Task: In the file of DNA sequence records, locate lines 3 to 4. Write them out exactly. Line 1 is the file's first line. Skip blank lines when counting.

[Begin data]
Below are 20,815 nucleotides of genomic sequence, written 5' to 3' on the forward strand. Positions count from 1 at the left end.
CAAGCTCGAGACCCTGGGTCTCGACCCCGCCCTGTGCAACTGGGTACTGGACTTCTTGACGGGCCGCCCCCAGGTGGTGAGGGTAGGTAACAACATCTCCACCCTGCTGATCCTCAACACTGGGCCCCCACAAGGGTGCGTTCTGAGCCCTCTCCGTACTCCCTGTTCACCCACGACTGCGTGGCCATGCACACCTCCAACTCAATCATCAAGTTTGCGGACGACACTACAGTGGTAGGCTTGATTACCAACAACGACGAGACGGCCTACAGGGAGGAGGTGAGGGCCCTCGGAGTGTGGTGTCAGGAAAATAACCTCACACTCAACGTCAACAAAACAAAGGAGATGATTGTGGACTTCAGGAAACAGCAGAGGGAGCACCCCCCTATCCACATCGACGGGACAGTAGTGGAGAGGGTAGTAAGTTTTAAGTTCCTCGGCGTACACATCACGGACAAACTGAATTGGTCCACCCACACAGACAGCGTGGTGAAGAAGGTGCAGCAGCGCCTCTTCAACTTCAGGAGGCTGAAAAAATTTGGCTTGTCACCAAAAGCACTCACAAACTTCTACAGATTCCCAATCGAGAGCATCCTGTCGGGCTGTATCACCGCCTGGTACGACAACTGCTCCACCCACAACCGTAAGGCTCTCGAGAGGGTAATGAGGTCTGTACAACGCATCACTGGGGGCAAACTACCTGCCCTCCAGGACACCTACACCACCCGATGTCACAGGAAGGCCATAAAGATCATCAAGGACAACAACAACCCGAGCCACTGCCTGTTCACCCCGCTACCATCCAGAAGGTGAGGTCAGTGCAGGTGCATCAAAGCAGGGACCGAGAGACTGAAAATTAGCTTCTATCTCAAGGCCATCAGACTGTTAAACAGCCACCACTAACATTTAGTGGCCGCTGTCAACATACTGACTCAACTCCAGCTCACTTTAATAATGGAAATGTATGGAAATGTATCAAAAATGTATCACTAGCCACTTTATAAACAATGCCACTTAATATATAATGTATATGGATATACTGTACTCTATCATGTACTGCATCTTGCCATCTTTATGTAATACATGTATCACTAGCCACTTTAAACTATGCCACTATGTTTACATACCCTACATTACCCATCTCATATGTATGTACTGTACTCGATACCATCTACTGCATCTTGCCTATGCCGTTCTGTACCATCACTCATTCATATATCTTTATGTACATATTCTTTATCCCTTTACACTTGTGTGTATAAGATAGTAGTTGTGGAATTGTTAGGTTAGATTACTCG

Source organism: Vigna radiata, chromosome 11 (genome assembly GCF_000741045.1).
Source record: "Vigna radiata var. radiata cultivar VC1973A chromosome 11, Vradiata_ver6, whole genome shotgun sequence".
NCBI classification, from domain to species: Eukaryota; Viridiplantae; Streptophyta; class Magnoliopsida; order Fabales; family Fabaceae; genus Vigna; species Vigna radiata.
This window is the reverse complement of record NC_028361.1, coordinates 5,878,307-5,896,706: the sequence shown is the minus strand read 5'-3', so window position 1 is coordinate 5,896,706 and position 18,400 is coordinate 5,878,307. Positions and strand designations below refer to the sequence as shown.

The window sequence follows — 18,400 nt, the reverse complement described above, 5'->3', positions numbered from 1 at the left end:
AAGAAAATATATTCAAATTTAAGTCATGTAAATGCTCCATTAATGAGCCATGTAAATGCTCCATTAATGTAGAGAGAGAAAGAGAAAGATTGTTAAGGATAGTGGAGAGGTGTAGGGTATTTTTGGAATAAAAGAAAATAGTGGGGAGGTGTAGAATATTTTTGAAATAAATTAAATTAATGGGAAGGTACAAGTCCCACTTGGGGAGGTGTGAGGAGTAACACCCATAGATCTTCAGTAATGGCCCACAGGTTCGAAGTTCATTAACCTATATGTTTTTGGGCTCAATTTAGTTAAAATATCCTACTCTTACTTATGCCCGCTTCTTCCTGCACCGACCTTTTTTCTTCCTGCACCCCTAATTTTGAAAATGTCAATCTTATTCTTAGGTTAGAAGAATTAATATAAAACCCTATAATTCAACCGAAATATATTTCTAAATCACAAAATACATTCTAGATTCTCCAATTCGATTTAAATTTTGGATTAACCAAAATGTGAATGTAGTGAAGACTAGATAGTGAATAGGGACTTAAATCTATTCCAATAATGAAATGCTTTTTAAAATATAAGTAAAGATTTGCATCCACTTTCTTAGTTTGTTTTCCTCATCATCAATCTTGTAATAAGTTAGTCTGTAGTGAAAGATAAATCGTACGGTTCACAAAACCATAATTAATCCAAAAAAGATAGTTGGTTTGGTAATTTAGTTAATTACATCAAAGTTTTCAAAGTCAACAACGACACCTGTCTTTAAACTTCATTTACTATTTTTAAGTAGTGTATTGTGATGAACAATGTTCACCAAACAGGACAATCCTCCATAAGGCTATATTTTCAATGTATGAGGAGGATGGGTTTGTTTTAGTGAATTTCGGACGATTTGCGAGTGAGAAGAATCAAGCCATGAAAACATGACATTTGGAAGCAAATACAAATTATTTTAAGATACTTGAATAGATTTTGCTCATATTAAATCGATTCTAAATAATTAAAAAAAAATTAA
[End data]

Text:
Source organism: Vigna radiata, chromosome 11 (genome assembly GCF_000741045.1).
Source record: "Vigna radiata var. radiata cultivar VC1973A chromosome 11, Vradiata_ver6, whole genome shotgun sequence".